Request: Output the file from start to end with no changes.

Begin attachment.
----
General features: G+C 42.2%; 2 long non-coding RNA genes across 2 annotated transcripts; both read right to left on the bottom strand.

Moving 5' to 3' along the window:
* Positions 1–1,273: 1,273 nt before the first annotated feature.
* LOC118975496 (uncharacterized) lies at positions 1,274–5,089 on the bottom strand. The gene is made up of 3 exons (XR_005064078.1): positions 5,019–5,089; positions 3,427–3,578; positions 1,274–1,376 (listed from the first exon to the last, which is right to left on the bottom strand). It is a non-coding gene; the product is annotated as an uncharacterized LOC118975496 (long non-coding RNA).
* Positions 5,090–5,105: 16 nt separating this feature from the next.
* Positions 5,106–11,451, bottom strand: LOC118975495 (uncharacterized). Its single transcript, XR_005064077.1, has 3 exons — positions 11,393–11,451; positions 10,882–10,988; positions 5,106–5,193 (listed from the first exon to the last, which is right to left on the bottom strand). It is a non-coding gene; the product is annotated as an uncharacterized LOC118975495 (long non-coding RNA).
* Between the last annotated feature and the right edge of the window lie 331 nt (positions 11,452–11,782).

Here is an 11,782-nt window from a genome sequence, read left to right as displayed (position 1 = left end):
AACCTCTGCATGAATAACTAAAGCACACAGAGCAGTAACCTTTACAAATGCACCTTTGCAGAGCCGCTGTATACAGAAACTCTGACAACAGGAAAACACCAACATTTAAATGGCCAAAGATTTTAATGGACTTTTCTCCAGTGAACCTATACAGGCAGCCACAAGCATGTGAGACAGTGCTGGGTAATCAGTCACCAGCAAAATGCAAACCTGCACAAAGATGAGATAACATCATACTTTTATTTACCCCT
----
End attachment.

General features: G+C 42.2%; 2 long non-coding RNA genes across 2 annotated transcripts; both read right to left on the bottom strand.

Moving 5' to 3' along the window:
* Positions 1–1,273: 1,273 nt before the first annotated feature.
* LOC118975496 (uncharacterized) lies at positions 1,274–5,089 on the bottom strand. The gene is made up of 3 exons (XR_005064078.1): positions 5,019–5,089; positions 3,427–3,578; positions 1,274–1,376 (listed from the first exon to the last, which is right to left on the bottom strand). It is a non-coding gene; the product is annotated as an uncharacterized LOC118975496 (long non-coding RNA).
* Positions 5,090–5,105: 16 nt separating this feature from the next.
* Positions 5,106–11,451, bottom strand: LOC118975495 (uncharacterized). Its single transcript, XR_005064077.1, has 3 exons — positions 11,393–11,451; positions 10,882–10,988; positions 5,106–5,193 (listed from the first exon to the last, which is right to left on the bottom strand). It is a non-coding gene; the product is annotated as an uncharacterized LOC118975495 (long non-coding RNA).
* Between the last annotated feature and the right edge of the window lie 331 nt (positions 11,452–11,782).

Here is an 11,782-nt window from a genome sequence, read left to right as displayed (position 1 = left end):
AACCTCTGCATGAATAACTAAAGCACACAGAGCAGTAACCTTTACAAATGCACCTTTGCAGAGCCGCTGTATACAGAAACTCTGACAACAGGAAAACACCAACATTTAAATGGCCAAAGATTTTAATGGACTTTTCTCCAGTGAACCTATACAGGCAGCCACAAGCATGTGAGACAGTGCTGGGTAATCAGTCACCAGCAAAATGCAAACCTGCACAAAGATGAGATAACATCATACTTTTATTTACCCCT